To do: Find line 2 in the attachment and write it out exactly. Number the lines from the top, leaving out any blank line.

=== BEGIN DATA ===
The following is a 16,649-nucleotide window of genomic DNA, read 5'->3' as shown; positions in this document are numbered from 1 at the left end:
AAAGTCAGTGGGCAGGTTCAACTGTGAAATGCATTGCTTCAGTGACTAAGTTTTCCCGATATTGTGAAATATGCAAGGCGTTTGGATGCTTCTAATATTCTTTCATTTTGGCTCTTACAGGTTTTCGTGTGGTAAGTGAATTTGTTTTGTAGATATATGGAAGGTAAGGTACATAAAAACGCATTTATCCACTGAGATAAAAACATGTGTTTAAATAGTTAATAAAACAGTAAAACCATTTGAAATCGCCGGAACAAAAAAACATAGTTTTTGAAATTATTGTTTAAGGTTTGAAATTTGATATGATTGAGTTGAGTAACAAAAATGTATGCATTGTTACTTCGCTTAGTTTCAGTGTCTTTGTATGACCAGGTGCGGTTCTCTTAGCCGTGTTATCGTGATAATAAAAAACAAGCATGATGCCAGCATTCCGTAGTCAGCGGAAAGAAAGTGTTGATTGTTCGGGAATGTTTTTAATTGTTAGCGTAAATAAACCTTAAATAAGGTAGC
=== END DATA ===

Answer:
AAAGTCAGTGGGCAGGTTCAACTGTGAAATGCATTGCTTCAGTGACTAAGTTTTCCCGATATTGTGAAATATGCAAGGCGTTTGGATGCTTCTAATATTCTTTCATTTTGGCTCTTACAGGTTTTCGTGTGGTAAGTGAATTTGTTTTGTAGATATATGGAAGGTAAGGTACATAAAAACGCATTTATCCACTGAGATAAAAACATGTGTTTAAATAGTTAATAAAACAGTAAAACCATTTGAAATCGCCGGAACAAAAAAACATAGTTTTTGAAATTATTGTTTAAGGTTTGAAATTTGATATGATTGAGTTGAGTAACAAAAATGTATGCATTGTTACTTCGCTTAGTTTCAGTGTCTTTGTATGACCAGGTGCGGTTCTCTTAGCCGTGTTATCGTGATAATAAAAAACAAGCATGATGCCAGCATTCCGTAGTCAGCGGAAAGAAAGTGTTGATTGTTCGGGAATGTTTTTAATTGTTAGCGTAAATAAACCTTAAATAAGGTAGC